since 2021, noyb has complained to several data protection authorities that this ‘pay or okay’ GDPR consent model forces newspaper readers to “buy back their own data at exorbitant prices”.

Some DPAs approved of local newspapers’ cookie walls as a way to fund journalism. Meta is not a journalism company, so this argument falls apart. Instead of creating content for its social networks, the adtech giant gets it for free from the very users it now charges to use its services without being tracked and profiled for behavioral advertising. Even more ripoff is Meta’s ‘pay or okay’ model.

Austria’s DPA ruled in April that users must be able to consent to specific data operations, not blanket consent, on a Noyb complaint about cookie paywalls. The result left cookie paywalls unclear for GDPR compliance, and the privacy rights group vowed to fight the decision in court. “The European Court of Justice (CJEU) may make the final decision on ‘pay or okay’ in the long run,” Noyb estimated.

Meta is likely banking on another multi-year round of GDPR complaints, legal challenges, and—finally — a referral to the CJEU, followed by another long wait for a ruling, giving it several more years to run with its new legal basis fix and keep profiting from Europeans’ data.

Consumer protection may complicate its strategy.

In recent years, the CPC has coordinated EU consumer protection efforts by bringing together numerous organizations and agencies under the direction of one or more national consumer protection authorities. To facilitate dialogue, assess issues, and pressure unfair practices, the process involves the European Commission.

When forcing unfair behavior changes, CPC alert and mobilization can be faster than GDPR enforcement. Although it still takes months for the network to coordinate and press a trader they believe is breaking the law,

Networks can’t fine themselves either. National consumer protection authorities can enforce locally if dialogues and commitments don’t resolve issues. If consumer advocacy groups aren’t satisfied with Meta’s changes, they can still complain to national authorities to force enforcement action (CPAs can impose penalties of up to 4% of global annual turnover).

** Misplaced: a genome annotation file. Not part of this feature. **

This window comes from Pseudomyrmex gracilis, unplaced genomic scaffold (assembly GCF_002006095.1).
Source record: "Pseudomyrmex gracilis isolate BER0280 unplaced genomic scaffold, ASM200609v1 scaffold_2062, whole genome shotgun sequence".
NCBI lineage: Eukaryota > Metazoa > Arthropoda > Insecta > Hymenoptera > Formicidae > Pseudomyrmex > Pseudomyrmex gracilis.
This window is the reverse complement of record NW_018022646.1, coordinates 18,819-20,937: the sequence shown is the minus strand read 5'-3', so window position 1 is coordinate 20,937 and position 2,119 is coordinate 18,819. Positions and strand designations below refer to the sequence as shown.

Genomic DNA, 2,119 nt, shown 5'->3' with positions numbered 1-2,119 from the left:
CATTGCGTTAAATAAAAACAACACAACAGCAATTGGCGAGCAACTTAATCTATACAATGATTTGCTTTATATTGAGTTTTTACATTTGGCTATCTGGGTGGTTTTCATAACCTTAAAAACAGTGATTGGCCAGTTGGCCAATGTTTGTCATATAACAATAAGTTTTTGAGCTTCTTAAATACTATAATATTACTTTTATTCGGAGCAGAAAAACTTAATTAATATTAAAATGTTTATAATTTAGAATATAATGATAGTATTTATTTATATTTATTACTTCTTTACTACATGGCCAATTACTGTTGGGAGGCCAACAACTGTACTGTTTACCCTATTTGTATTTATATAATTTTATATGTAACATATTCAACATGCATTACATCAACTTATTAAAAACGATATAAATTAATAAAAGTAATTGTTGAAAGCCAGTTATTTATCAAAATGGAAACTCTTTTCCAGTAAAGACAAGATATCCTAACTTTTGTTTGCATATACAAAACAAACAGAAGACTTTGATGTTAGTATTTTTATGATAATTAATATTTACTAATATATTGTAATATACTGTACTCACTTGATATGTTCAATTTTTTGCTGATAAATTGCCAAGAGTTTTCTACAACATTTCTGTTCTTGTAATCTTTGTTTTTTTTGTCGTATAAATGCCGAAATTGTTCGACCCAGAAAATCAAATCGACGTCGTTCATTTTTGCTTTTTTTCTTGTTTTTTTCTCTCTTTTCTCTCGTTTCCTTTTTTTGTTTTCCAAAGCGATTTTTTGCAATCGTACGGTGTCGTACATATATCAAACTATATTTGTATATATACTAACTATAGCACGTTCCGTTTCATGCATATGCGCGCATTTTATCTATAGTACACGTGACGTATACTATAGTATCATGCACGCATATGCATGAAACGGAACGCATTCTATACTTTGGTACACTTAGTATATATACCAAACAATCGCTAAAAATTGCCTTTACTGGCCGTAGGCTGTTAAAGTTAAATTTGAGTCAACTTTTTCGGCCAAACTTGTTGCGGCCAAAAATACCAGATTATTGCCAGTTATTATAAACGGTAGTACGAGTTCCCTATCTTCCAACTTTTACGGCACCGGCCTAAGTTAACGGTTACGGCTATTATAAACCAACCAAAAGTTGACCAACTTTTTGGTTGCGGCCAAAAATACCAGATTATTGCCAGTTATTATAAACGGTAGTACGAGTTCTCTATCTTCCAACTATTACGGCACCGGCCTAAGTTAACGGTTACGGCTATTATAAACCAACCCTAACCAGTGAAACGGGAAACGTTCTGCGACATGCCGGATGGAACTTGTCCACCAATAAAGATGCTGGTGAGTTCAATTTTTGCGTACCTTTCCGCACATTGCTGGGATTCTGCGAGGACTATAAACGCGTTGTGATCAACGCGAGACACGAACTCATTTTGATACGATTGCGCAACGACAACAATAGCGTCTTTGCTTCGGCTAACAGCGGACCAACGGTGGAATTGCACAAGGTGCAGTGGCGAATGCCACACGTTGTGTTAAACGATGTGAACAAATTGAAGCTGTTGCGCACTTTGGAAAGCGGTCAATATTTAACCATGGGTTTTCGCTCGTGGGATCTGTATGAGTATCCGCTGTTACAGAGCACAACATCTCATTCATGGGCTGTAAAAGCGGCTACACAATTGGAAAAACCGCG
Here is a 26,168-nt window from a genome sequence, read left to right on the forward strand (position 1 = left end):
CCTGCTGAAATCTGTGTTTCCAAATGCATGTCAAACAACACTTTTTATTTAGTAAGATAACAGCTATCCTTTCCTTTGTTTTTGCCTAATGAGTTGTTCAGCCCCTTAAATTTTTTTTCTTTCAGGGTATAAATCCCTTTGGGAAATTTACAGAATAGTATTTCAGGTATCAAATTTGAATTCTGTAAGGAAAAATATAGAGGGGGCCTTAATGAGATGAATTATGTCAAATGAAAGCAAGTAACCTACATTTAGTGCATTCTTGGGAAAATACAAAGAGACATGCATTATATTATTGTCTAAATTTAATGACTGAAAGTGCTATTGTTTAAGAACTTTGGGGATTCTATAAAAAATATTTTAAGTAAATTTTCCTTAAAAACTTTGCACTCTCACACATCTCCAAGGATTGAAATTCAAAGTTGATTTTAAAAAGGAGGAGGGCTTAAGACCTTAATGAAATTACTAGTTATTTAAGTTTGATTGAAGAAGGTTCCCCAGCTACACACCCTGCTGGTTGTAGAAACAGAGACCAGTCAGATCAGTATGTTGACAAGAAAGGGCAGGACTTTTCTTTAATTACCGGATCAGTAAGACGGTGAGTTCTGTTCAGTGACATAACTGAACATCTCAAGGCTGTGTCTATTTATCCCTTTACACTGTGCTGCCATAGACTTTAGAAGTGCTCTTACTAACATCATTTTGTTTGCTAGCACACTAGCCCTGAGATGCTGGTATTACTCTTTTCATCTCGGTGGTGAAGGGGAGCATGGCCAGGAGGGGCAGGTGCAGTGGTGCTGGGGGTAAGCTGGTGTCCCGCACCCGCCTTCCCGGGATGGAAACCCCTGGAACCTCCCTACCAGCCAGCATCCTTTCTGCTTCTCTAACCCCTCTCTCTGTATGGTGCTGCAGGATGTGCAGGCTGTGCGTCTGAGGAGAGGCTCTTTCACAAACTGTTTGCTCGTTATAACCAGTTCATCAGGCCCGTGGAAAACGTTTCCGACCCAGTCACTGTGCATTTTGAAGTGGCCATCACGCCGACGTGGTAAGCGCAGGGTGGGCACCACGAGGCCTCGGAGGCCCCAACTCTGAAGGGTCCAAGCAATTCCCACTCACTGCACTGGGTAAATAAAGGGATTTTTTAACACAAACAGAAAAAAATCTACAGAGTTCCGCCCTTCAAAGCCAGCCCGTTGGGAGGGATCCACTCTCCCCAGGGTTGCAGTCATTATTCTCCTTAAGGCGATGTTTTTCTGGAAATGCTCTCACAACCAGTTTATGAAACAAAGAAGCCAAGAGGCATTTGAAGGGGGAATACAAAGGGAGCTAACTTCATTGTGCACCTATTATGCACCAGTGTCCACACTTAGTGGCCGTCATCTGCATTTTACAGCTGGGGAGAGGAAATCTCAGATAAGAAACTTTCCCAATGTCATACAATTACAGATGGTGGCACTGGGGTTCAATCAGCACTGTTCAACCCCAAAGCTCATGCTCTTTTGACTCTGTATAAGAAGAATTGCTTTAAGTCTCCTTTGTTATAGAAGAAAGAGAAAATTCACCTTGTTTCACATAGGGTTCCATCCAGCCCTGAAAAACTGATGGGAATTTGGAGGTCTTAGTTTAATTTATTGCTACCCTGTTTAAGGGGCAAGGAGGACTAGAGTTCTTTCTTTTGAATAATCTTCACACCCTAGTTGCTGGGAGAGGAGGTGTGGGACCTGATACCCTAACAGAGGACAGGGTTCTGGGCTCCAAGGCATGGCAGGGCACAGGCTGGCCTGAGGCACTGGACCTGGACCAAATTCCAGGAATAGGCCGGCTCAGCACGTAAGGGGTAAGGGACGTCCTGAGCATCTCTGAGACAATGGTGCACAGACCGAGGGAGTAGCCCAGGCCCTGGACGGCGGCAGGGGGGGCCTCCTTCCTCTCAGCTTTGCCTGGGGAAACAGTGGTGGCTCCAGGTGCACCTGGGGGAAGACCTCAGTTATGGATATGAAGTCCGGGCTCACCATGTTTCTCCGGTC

After receiving many CPC complaints, TikTok pledged last year to improve user reporting and disclosure requirements for ads, sponsored content, digital coins, and virtual gifts. BEUC was disappointed, saying “significant concerns” remained unresolved.

The CPC network may be able to get Meta to change how it presents ‘Hobson’s choice’ to users as a ‘quick win’ concession. Meta could also be pressured to lower the subscription fee to make tracking denial more affordable. Just speculating, but imagine if it offered a choice of tracking ads or paying €1 a year to not be tracked—it wouldn’t seem so self-serving.

BEUC’s spokesman said the ‘pay or consent’ choice Meta is offering and how it’s implemented are “closely interlinked” and therefore difficult to separate for consumer protection authorities.

Under consumer law, you must make an informed and fair subscription purchase. The data protection law affects the first question. If the practice violates the GDPR, it should be considered unfair and illegal under consumer law because it violates a law that protects fundamental rights; in any case, the choice is unfair, aggressive, and misleading.

Since Meta is subject to the EU’s shiny new Digital Markets Act (DMA) and Digital Services Act, the European Commission directly oversees it. Facebook and Instagram were designated VLOPs earlier this year. Since late August, they have been following that digital rulebook.

Both EU-wide laws, which demand users’ explicit consent and are simple to withhold or affirm, restrict the use of personal data for advertising. In the coming months, the Commission, the sole DSA enforcer on VLOPs, may weigh in on whether clicking accept or pulling out a credit card to pay a monthly charge are equally easy.

The regulation targets unfair or deceptive design by targeting choice interfaces that make it “more difficult or time-consuming” to choose. Although the DSA’s dark pattern provisions only apply where consumer protection and privacy laws, which also target unfair choices, don’t,